Barring a few high-end places, Colombo wears its identity proudly and stands out for its simplicity among other Asian capitals
It’s always a pleasure to visit Colombo. It has not yet been overtaken by the ‘Kochi syndrome’. Last week, I was there on a routine professional visit, triggered by the interest of a group, which felt that it was worthwhile to listen to an Indian take on talent and capability development.
For those, who have tuned in late, it may be worth mentioning that both Colombo and Kochi owe their primacy in the Indian Ocean rim on the western side of India to their profile as port cities. Both ports were developed by the British and were a part of the larger global imperial girdle of the UK. The girdle began from South Hampton, the UK, proceeded ultimately in the easterly direction touching Gibraltar, Port Syed, Yemen and Bombay/Kochi, onto Colombo. Thereafter, sometimes, it touched Rangoon but always Singapore. The distance between Singapore and Perth made it impossible in the era of steam ships to continue the journey, which originated in South Hampton, to terminate at Perth. Through the larger part of the 20th century, Perth was a non-descript port city. ‘True’ Australia then meant getting to Adelaide, Melbourne, Sydney and Brisbane. Getting there, however, was a bit stretched for ‘continuous navigation.’ Hence, most ‘continuous voyages’ terminated at Singapore. There were people, who believed that from Yemen they should do Dubai and from Dubai, Colombo. Coming to India either to touch Mumbai or Kochi ‘was not essential’ in an era which did not seek spices or sought seamless connectivity with Southeast Asia. Thus, Colombo had its unique position and today, the Chinese have developed a major interest to invest in reclaiming the land which they plan to develop as a major hub for commercial purposes. In India, the fascination for riding the tiger of communalism or the ‘high’ elephant of casteism continues to be a national hobby. With the many strengths India has, its obsession with these hobby horses prevents a realistic appraisal of how some other neighbourhood countries have other world views. This is not to shed a tear but to point the obvious.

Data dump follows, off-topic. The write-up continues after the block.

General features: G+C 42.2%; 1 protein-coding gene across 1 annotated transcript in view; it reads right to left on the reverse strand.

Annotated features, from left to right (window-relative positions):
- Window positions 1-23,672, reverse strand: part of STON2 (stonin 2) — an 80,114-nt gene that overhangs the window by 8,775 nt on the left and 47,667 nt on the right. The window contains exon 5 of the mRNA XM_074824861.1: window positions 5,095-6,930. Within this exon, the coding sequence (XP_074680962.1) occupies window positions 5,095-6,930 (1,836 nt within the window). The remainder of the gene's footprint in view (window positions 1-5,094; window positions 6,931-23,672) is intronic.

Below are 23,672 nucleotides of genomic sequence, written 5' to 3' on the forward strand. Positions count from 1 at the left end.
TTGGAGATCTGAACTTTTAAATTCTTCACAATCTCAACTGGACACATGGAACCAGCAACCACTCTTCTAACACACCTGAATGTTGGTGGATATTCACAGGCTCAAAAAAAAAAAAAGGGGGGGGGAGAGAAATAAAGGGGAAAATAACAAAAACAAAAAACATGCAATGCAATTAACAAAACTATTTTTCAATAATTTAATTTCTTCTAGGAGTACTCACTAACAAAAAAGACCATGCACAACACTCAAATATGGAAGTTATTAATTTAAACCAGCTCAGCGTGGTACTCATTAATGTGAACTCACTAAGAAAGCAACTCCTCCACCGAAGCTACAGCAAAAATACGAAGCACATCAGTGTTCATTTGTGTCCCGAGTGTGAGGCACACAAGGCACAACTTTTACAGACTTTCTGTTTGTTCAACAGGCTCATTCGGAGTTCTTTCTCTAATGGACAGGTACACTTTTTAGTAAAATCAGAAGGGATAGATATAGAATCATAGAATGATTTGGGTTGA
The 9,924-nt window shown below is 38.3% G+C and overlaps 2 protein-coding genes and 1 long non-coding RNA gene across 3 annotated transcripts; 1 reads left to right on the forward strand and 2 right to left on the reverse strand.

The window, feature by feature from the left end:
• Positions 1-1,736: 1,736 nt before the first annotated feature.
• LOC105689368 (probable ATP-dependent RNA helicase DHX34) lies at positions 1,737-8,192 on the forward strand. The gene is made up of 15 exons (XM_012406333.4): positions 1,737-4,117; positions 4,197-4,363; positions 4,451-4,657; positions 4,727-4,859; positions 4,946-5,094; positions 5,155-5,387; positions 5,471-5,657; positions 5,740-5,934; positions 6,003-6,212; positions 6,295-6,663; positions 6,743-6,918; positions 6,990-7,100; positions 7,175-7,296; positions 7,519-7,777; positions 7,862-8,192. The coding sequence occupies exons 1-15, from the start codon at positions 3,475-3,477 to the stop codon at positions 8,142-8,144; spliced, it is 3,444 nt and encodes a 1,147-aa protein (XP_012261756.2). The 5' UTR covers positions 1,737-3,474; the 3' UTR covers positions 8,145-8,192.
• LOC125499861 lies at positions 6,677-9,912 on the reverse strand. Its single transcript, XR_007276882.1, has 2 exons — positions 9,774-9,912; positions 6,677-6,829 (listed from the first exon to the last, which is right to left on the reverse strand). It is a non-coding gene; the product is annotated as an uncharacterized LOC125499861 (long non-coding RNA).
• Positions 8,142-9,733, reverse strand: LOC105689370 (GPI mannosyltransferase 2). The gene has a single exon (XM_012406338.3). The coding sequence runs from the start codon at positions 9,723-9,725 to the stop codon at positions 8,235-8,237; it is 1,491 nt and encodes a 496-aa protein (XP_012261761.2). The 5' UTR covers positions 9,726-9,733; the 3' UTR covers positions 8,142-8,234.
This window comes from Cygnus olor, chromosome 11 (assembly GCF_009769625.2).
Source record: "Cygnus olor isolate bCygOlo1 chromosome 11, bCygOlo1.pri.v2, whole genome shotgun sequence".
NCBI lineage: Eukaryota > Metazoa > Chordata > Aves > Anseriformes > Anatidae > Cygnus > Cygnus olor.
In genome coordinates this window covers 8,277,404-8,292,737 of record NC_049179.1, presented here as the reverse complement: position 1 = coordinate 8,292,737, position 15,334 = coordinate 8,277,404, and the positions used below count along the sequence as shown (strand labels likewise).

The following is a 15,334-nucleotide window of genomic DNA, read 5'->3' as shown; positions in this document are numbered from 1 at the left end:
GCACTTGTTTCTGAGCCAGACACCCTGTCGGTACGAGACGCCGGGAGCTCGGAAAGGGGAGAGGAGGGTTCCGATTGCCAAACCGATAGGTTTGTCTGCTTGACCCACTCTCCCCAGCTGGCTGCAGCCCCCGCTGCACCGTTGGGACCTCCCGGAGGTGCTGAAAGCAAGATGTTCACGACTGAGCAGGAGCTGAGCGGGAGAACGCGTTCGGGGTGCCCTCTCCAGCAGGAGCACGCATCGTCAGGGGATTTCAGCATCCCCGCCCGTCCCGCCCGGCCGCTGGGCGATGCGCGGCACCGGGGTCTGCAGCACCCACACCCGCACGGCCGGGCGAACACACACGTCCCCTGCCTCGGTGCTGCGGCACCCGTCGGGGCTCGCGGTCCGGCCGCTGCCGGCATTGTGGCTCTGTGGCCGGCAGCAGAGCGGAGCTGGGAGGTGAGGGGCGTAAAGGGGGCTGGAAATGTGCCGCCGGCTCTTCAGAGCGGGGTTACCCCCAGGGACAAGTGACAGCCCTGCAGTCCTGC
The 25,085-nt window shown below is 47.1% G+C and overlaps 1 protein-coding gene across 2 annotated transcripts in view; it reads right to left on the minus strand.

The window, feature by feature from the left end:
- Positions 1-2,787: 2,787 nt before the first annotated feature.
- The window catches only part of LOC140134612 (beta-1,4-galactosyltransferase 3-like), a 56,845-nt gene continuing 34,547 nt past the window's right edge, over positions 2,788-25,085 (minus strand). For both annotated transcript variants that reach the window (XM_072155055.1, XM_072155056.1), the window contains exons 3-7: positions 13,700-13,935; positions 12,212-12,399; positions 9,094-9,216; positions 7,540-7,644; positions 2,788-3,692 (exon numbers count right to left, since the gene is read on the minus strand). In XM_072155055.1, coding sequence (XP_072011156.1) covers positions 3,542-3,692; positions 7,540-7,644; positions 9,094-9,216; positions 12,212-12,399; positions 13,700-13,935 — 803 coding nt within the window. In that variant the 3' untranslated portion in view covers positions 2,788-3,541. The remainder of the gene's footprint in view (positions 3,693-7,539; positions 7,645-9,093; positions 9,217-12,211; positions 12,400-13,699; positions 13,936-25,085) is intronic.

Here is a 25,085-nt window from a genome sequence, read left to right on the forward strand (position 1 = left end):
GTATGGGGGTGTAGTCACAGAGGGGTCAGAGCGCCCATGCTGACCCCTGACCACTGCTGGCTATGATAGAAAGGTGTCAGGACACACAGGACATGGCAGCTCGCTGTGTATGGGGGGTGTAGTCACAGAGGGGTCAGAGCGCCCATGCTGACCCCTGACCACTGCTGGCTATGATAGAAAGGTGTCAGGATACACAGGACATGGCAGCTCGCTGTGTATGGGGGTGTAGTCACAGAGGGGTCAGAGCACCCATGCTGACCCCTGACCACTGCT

This article began with references to Colombo and after having set the context, one can do a more focussed elaboration of the theme. Colombo, as has been said above, is no Kochi. The streets are at times crowded but nothing like they are in Kochi. The port is not exactly competing with Singapore in its technological ethos but it does a flourishing business. It is much more inviting than the Kochi port where in terms of simple geography, the nature of the draft is such that ships come far closer to the land than it is possible in Kochi. That may be important but it’s another matter altogether.
Colombo is a far greener city than many capitals in Asia and elsewhere. Its streets are remarkably clean and the people are civil to a point where abuse would be quite unimaginable. People in Colombo love sports and enjoy pursuing physical fitness. The city is remarkable for its simplicity and if one were to go to the stadium, where test matches are played, the club over there offers authentic Sri Lankan food with unassuming simplicity and pride in doing so. That sense of pride is only matched by the sense of pride of the clubs attached to the Indian cricket stadium in offering Western cuisine. The attempt to run mirror image facilities in Indian cricket clubs of British stadia is a tell-tale.
However, where the high and mighty of the city go, there are strong traces of a colonial hangover. This writer was offered, as a gesture of grace, an extremely elegantly packed selected orange pekoe tea at a high-end hotel. It was noticed that whereas it claimed to be made from the finest ‘green gold’ of Ceylon, it proclaimed loudly that it was a ‘Victorian blend’. Frankly, this writer was not aware that of the many, many standards that Queen Victoria’s times set, it included the blend of tea. Handicapped with this lack of information, some probing of the imagery followed. It was pointed out that the word ‘Victorian’ was itself an epitome of class. Hence, the ‘Victorian blend’.
The truth of the matter is that Sri Lanka has many other features to recommend its agricultural produce. One of them is paddy. The country has over 200 varieties of rice, including the fragrant Suwandel. Some of the rice selections are found only in Sri Lanka. The folk songs, which are sung while harvesting, magically blend the community together. In keeping with the modern movement of fitness, it might be mentioned that taste and vitamins apart, many varieties of Sri Lankan rice are unparalleled in their richness of fibre. It could almost be a part of Sri Lankan cultural identity. Perhaps a day will come when these produces, too, will define standards globally. And for once, Queen Victoria may be left ‘in peace’.
(The writer is a well-known management consultant)